Spike was a well-off London timber merchant with a passion for jazz and Louis in particular. To my knowledge the only sides he cut commercially were the feature on Sandy Brown’s ‘Sandy’s Sidemen’ and the Wally Fawkes sides you have on Lake. Like Wally he was never a professional, and in his early days was an inveterate sitter-in. Sandy featured him usually on the 100 Club alfresco Thursday night. He had three loves – his sons (all well positioned, especially billionaire Cameron), Louis Armstrong and booze. As he got older the latter dominated and it was hard to get him to play, although he often carted his trumpet around. I persuaded him to do a few numbers with my band at a Edinburgh Festival sometime in the late 1980’s, and that was unusual. Stan Greig and I, though, did spend many hours with him at my flat in Edinburgh (he always attended the Festival), listening to Louis, Jabbo Smith and Jack Purvis.  He loved to talk about and listen to jazz, and was a founder member of the Codgers, a group of London musicians and ex-musicians who cared about music (and a drink) – Wally, Stan, Ian Christie and Jack Hutton (ex-Melody Maker editor) among them. When he died his sons mounted the greatest jazz wake in British history at the ‘Pizza On The Park’ taking over the downstairs supper/night club and dispensing endless refreshment to most of the jazz fraternity. Those present and still alive remember it with awe. The surviving Codgers still host an annual Xmas dinner in his memory. He was a lovely man, unlike most, endearing and funny in his cups. I miss him.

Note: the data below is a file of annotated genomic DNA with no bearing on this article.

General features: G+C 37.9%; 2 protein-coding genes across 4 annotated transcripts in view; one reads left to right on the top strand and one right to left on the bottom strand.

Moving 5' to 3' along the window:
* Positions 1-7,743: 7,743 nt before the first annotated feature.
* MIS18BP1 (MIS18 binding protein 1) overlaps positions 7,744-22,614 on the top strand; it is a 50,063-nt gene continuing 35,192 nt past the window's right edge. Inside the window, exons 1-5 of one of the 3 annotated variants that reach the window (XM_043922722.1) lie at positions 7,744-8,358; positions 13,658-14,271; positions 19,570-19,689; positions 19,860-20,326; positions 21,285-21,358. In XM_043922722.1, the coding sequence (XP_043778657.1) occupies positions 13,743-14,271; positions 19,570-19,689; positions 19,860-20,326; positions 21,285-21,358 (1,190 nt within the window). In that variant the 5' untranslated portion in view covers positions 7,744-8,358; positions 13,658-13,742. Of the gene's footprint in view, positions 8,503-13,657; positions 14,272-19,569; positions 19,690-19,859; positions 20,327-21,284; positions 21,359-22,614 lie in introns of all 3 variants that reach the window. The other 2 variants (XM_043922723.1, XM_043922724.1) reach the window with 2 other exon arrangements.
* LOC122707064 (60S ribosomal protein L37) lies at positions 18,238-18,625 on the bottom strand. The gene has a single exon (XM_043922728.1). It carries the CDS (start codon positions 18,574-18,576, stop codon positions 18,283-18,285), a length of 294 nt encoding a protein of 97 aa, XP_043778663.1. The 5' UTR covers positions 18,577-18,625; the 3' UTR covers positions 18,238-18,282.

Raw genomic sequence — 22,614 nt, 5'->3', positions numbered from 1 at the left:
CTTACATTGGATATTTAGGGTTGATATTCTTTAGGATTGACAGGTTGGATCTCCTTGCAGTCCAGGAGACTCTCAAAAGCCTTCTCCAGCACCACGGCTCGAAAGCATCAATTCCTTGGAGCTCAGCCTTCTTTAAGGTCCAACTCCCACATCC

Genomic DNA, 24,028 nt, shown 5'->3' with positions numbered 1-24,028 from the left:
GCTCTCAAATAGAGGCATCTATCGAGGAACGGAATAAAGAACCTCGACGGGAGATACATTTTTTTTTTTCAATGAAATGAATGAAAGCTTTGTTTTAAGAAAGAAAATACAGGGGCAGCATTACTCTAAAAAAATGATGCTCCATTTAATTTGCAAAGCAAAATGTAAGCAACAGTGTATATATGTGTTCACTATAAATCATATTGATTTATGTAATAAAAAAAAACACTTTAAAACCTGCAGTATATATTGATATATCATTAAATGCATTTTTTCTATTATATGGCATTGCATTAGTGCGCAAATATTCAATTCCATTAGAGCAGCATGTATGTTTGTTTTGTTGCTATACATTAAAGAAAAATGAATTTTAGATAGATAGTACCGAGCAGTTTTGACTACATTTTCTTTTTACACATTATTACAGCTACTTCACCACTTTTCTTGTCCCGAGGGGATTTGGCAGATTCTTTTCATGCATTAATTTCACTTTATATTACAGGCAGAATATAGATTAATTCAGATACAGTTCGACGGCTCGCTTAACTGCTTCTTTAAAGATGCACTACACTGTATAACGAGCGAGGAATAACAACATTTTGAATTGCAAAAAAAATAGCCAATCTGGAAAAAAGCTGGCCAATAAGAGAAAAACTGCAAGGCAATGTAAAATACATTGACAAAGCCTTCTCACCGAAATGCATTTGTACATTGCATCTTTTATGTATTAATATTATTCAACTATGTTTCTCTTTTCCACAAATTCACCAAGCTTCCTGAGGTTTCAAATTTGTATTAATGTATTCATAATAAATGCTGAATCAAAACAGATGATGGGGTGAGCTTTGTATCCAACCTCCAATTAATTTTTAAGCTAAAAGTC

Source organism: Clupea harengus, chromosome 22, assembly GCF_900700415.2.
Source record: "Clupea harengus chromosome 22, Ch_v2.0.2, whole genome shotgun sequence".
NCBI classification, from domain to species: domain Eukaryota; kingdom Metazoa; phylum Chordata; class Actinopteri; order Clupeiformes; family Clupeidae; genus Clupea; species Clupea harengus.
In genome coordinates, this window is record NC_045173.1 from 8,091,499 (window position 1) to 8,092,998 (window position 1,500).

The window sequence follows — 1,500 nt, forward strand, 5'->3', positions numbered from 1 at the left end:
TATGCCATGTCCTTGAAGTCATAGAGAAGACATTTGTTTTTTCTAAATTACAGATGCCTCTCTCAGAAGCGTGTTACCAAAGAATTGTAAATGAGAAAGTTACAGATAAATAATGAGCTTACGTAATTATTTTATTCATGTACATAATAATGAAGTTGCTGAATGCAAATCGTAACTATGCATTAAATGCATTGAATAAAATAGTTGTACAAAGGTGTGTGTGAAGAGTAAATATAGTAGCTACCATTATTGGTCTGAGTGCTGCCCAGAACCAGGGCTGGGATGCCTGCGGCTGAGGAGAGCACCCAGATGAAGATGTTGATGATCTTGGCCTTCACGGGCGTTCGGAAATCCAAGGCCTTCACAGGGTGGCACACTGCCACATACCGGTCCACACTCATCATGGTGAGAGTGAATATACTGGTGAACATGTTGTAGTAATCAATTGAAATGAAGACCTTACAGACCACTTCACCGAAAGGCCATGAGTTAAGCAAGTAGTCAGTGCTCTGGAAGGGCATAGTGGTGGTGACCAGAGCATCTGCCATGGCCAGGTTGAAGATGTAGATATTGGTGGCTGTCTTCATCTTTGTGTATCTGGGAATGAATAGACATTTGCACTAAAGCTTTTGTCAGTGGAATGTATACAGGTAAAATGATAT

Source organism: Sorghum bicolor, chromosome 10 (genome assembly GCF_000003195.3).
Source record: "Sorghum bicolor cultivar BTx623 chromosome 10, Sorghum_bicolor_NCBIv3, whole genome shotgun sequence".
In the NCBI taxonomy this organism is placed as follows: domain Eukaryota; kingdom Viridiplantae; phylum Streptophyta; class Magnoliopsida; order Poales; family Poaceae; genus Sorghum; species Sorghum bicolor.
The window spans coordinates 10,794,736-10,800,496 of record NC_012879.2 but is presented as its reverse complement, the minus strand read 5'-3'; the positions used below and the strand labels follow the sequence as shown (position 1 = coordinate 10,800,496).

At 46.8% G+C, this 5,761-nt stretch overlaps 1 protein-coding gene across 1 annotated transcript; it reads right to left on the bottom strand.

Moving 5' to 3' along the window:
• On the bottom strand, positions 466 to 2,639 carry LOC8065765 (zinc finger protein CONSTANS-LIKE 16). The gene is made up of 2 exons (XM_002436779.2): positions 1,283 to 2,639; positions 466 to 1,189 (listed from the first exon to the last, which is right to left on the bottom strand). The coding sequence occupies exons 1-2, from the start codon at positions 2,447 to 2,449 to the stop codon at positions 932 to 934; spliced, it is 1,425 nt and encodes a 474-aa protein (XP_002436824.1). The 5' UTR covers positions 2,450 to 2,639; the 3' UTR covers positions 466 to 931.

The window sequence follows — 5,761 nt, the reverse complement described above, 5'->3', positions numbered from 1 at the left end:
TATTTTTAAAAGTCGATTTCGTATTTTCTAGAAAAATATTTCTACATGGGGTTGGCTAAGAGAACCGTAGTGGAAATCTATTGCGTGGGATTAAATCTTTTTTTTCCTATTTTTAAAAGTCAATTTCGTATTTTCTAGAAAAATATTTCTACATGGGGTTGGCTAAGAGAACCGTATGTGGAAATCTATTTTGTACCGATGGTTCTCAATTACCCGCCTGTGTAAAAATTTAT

Leader of the Classic Jazz Orchestra Ken Mathieson came up with these anecdotes, “in the book THE BEST OF JAZZ SCORE, which consists of selected excerpts from the BBC radio programme of the same name”:

George Melly:
Spike McIntosh played trumpet with the Wally Fawkes Band in the late 1950s. He was a great fan of Messrs Gordon’s and Louis Armstrong. In fact I suspect his real reason for playing the trumpet was to capture other musicians and take them home with him in order to drink the product of one and listen to the product of the other.

Humphrey Lyttelton:
There is a lovely story about Spike McIntosh being at a party at Wally Fawkes’ house. In those days Wally had a large divider in his main room which was covered in pottery, glassware, bowls of fruit and that sort of thing. Typically, Spike was among the last to leave and, as he got himself out of an armchair, he stumbled into this divider which crashed to the floor with Spike sprawled across the wreckage.

The crash woke up Wally’s daughter, then about nine years old. She came out on to the landing in some distress. Prostrate in the middle of the wreckage, Spike saw her at the top of stairs and, with as much dignity as he could muster, he said “Shouldn’t that child be in bed?”